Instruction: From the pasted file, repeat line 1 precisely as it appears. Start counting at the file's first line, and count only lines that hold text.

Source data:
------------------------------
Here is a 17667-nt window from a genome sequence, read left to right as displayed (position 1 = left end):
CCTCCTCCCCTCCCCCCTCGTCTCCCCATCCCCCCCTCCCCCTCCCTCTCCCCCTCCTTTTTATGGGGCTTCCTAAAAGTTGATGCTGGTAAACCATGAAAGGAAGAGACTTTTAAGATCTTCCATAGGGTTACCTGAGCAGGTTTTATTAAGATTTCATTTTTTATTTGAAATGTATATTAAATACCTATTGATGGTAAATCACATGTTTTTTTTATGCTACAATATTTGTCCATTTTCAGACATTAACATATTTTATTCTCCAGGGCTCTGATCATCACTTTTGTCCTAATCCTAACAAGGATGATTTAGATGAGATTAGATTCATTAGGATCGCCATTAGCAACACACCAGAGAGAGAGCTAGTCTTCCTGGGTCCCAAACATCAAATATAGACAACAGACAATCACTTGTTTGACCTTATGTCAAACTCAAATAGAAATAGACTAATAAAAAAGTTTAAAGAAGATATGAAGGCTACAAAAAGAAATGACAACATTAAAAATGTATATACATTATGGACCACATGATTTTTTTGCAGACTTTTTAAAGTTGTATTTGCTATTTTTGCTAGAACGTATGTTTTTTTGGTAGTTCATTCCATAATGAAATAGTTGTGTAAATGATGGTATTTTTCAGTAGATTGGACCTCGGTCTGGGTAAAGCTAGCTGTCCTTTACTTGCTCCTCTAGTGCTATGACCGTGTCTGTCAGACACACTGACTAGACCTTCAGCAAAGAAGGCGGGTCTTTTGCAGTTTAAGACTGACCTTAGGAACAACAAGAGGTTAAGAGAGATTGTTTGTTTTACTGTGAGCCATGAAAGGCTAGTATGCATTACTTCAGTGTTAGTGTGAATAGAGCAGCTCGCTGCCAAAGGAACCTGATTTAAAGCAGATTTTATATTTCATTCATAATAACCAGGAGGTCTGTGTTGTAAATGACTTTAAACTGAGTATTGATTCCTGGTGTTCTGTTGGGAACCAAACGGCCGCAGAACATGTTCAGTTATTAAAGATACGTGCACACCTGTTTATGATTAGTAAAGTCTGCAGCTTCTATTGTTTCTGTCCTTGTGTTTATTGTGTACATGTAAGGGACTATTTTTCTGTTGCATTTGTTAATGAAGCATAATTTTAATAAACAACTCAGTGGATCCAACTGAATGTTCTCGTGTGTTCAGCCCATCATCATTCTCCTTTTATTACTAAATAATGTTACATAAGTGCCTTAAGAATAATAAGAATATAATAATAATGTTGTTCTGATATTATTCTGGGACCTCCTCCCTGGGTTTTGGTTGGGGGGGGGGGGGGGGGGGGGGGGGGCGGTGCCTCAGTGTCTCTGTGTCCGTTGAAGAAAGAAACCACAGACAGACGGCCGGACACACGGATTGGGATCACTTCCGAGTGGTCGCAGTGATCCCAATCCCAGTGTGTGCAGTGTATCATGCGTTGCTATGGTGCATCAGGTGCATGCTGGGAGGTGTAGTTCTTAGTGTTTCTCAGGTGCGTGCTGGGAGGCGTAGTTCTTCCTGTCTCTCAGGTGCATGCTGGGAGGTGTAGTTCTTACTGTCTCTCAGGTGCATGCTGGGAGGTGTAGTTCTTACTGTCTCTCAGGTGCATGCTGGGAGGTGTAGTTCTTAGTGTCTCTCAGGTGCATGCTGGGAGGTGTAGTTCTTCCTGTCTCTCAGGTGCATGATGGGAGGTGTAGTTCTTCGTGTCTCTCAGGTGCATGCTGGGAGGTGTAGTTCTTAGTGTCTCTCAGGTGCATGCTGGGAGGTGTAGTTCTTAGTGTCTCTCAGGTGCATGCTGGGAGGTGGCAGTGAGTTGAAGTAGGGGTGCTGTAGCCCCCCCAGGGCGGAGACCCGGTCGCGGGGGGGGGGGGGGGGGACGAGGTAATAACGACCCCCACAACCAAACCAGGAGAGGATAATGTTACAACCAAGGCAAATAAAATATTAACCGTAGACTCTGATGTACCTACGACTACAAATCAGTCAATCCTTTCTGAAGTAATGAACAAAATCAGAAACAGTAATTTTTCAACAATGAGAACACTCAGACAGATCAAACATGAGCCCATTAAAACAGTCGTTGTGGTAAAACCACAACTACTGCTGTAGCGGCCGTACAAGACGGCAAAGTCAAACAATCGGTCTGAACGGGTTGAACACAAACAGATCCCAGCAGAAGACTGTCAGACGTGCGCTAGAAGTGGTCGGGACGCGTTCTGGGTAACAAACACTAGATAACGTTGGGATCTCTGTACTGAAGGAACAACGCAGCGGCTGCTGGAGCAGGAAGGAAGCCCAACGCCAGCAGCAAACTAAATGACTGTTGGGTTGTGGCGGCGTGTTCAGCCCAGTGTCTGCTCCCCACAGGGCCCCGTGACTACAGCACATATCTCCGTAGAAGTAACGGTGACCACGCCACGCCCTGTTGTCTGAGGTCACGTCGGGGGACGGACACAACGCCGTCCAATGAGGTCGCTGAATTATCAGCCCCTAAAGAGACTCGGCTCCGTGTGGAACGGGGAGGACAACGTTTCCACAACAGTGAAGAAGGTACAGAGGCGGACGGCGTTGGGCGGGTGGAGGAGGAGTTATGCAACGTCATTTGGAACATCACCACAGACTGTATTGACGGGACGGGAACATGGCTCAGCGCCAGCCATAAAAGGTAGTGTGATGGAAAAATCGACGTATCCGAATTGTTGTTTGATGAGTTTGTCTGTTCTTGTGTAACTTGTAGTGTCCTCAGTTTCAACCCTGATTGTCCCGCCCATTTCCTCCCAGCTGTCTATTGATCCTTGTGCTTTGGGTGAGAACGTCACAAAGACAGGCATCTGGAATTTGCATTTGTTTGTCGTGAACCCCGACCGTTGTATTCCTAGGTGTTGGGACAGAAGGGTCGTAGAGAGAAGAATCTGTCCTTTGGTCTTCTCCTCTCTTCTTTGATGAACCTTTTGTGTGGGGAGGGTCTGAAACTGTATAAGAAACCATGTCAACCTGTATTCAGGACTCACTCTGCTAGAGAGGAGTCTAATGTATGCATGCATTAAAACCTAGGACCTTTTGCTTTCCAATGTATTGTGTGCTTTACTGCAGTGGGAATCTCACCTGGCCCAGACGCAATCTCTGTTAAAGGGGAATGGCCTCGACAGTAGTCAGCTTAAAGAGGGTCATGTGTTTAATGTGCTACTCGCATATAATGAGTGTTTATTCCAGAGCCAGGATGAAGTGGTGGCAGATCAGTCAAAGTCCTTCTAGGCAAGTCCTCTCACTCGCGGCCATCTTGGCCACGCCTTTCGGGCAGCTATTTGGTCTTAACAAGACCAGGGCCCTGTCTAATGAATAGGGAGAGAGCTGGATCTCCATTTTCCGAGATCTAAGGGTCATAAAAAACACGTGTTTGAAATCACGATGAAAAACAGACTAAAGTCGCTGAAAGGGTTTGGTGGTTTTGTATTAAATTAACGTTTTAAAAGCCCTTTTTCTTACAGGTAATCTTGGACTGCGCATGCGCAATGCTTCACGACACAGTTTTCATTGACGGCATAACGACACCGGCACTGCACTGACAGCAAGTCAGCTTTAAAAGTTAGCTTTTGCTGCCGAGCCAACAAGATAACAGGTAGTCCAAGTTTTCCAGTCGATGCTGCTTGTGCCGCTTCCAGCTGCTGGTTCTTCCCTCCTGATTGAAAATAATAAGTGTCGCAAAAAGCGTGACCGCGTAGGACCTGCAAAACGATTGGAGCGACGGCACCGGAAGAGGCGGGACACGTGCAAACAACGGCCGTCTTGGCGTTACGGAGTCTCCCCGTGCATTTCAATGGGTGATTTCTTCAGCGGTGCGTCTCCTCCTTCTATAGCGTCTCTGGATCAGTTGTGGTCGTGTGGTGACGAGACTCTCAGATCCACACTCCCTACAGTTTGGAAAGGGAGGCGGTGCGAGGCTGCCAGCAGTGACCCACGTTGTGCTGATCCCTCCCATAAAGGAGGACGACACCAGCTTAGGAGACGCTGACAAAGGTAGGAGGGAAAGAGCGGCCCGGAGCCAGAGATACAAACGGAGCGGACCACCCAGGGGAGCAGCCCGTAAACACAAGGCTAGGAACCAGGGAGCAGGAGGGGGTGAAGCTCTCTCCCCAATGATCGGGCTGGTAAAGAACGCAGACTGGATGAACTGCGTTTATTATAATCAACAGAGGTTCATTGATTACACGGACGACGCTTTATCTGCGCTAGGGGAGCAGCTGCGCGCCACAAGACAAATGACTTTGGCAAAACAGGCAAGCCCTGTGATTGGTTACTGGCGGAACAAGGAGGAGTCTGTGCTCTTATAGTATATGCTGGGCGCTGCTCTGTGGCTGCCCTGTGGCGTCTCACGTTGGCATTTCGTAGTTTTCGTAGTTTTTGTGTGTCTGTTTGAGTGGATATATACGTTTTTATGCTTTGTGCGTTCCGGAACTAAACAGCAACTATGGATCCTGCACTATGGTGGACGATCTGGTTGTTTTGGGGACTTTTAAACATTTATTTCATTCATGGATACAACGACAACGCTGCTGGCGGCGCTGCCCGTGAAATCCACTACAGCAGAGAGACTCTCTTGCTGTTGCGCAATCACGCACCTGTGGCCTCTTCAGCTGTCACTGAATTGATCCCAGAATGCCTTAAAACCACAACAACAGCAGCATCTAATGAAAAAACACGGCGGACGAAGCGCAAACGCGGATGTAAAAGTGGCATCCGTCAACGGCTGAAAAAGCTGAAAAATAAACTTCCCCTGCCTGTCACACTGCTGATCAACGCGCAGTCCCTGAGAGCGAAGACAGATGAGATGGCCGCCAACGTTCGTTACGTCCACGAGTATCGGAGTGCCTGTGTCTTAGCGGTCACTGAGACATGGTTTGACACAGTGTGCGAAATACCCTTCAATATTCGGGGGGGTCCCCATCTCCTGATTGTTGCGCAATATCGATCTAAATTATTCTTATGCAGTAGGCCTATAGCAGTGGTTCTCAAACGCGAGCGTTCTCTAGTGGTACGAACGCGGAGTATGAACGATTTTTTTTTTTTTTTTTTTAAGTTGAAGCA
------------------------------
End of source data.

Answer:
Here is a 17667-nt window from a genome sequence, read left to right as displayed (position 1 = left end):